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Pets for the Elderly Foundation assist seniors find fur-ever friend

Pets for the Elderly Foundation assist seniors find a fur-ever friend
Pets for the Elderly Foundation assist seniors find a fur-ever friend

When seventy - year- old Jan M.* wanted to adopt a dog for companionship, she discovered the adoption fees far outweighed her budget. Like many seniors, she was on social security / disability. Then she discovered a nonprofit organization that is assisting senior citizens with adopting a four-legged friend and helping to curtail loneliness, depression, health issues, and all things that are part of getting older.

The Pets for the Elderly Foundation (PFE) is a 501 (c)(3) public charity whose mission is to provide companionship to senior individuals through pet ownership, while saving the lives of companion animals in shelters; animals which might otherwise be destroyed due to lack of appropriate homes, and space limitations. Several shelters in the United States participate in the program. Jan M. discovered one such shelter in Nashville, near her home.

The Pets for the Elderly Foundation helps pay adoption fees to participating animal shelters for persons aged 60 and over who adopt a pet - including pre-adoption veterinary exams and spay/neuter, if part of the adoption fee. The potential adoptee is still responsible for completing the paperwork required by the shelter, such as an adoption application, and meeting the adoption requirements. Special restrictions apply, and the adoptee should discuss the program with the shelter.

Jan M, who is working on a diet and exercise program, says, "a dog will help me get out and walk. A dog would give me motivation -- they have to get out, where I can just make excuses. And having a dog will help me get out of my shell; I see other people walking their dogs in the apartment complex and we could socialize, which I need to do." Research has proven pets are good for people; they help you learn compassion, care-taking, dealing with grief, and love without judgement or prejudice. According to PFE, "Research shows the most serious disease for older persons is not cancer or heart disease - it's loneliness. Pets offer affection, unconditional love, fight loneliness, and can help ease the loss of a loved one."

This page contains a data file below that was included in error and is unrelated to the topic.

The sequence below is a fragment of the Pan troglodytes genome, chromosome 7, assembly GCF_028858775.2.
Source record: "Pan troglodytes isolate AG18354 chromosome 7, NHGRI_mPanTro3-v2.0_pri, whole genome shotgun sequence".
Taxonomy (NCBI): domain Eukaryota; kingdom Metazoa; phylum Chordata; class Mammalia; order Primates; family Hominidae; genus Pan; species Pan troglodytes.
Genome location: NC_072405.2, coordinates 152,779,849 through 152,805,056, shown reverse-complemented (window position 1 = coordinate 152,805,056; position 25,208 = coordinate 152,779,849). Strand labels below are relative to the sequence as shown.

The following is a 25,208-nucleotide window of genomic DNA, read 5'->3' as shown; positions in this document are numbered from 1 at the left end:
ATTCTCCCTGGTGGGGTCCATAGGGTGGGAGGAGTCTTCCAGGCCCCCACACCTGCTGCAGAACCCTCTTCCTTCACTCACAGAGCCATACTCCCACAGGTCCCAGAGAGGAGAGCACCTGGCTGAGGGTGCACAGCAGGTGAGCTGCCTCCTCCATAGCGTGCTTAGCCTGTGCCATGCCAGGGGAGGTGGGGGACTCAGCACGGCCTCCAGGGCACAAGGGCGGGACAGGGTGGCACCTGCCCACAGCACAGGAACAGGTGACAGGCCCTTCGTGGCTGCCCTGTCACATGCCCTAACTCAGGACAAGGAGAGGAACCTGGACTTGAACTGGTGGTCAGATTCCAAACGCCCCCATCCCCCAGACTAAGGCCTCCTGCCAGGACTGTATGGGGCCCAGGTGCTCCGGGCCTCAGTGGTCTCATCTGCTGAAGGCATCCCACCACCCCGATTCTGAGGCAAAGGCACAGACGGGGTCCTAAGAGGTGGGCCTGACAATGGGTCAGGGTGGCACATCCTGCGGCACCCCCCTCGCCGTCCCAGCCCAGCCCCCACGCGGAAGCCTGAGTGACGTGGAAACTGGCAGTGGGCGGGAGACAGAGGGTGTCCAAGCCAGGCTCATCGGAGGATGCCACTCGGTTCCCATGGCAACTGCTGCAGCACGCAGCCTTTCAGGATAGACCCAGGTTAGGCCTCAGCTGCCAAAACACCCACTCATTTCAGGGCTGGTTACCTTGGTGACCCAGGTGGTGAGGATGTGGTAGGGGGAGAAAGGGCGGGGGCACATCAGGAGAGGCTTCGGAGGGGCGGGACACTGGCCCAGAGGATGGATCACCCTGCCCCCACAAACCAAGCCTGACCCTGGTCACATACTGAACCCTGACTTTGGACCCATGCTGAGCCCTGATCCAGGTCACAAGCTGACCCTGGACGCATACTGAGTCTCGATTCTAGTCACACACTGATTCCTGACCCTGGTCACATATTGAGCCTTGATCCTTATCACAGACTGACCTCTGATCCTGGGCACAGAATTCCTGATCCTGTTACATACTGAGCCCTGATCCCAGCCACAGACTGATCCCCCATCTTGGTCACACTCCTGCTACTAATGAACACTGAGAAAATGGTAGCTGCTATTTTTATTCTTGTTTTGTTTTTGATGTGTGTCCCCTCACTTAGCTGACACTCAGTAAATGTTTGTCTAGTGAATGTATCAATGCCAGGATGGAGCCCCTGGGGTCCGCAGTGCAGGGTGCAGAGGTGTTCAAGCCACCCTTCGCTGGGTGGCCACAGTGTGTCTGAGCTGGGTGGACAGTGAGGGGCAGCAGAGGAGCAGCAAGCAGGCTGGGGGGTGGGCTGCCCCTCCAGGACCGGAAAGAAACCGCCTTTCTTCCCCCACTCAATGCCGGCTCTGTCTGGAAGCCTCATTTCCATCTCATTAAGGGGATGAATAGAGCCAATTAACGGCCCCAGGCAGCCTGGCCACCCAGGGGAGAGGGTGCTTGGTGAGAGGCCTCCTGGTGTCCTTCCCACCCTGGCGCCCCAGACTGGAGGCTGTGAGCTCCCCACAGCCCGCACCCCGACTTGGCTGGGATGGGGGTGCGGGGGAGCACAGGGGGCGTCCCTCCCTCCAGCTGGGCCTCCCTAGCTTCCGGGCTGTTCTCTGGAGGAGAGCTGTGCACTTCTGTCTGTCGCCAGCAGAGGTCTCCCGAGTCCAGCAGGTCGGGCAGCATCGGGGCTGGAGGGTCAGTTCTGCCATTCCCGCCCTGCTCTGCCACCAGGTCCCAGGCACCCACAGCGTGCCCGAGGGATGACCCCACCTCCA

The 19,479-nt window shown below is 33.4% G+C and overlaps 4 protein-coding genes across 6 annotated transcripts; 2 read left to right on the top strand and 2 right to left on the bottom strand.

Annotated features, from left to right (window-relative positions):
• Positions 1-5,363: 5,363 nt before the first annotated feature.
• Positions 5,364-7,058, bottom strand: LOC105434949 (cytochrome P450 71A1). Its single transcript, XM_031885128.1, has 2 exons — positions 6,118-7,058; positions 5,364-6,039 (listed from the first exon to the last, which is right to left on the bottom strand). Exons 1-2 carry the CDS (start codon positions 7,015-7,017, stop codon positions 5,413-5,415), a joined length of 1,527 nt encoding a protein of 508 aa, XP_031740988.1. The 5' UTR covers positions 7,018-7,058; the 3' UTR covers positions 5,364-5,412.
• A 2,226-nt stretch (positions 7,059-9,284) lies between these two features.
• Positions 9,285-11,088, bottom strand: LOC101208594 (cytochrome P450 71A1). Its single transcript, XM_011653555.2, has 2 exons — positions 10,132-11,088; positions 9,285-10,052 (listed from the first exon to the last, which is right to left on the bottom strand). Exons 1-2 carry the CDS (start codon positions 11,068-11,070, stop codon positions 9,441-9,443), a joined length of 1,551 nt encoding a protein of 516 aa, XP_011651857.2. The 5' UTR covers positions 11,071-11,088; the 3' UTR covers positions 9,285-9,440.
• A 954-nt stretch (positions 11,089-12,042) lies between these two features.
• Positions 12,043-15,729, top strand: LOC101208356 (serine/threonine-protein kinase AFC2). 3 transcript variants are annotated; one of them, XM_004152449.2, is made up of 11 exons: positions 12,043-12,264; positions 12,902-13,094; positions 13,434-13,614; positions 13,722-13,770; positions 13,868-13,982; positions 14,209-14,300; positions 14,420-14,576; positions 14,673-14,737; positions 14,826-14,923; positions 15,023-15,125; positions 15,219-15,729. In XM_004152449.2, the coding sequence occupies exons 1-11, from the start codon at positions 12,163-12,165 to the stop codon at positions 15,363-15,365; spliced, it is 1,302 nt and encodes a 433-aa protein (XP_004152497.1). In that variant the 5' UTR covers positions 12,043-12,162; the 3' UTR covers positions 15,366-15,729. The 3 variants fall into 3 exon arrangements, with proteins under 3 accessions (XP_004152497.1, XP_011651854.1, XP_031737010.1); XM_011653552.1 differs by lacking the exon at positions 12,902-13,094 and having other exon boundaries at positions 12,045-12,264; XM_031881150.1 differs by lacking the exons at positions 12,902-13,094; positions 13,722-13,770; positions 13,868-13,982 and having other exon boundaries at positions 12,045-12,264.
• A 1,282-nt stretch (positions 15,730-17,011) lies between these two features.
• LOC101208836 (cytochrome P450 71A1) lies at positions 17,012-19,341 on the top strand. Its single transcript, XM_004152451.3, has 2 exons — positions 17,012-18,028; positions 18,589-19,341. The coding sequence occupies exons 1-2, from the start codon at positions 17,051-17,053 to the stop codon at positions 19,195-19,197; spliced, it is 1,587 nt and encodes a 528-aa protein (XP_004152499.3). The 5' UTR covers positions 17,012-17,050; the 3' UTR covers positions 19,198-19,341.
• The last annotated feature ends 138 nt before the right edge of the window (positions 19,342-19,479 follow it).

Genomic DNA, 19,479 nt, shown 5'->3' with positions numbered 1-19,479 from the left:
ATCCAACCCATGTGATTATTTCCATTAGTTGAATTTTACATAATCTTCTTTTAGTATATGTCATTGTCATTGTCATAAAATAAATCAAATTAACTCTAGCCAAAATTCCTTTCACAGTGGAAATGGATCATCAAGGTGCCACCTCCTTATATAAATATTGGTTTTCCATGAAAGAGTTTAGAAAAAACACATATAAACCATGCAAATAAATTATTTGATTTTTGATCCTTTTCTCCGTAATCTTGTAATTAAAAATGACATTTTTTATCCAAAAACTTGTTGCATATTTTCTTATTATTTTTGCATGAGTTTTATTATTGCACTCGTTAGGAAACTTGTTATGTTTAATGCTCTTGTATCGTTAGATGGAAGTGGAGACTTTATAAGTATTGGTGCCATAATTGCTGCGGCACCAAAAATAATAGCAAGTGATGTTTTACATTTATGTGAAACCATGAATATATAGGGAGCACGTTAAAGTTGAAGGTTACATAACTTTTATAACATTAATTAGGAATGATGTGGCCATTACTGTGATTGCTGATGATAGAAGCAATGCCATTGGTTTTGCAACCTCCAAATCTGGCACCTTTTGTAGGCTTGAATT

Jan M. was having a tough year. She was diagnosed with depression, she had moved out on her own after a tremulous break-up, and she was grieving the loss of her parents. "Just cuddling a dog, or combing it, someone to take care of that loves me back -- would help so much.'" She is looking forward to going to the Nashville shelter to select a "furever" friend. She already has a dog bed and food dishes in place. "I just wonder what I'll name him?" She asks, excited.

The Pets for the Elderly Foundation information HERE

Shelters participating in the program HERE

Please donate to Pets for the Elderly HERE

My website HERE - adopt, don't shop!

Photo of J. Yates credit HERE

* pseudonym for privacy

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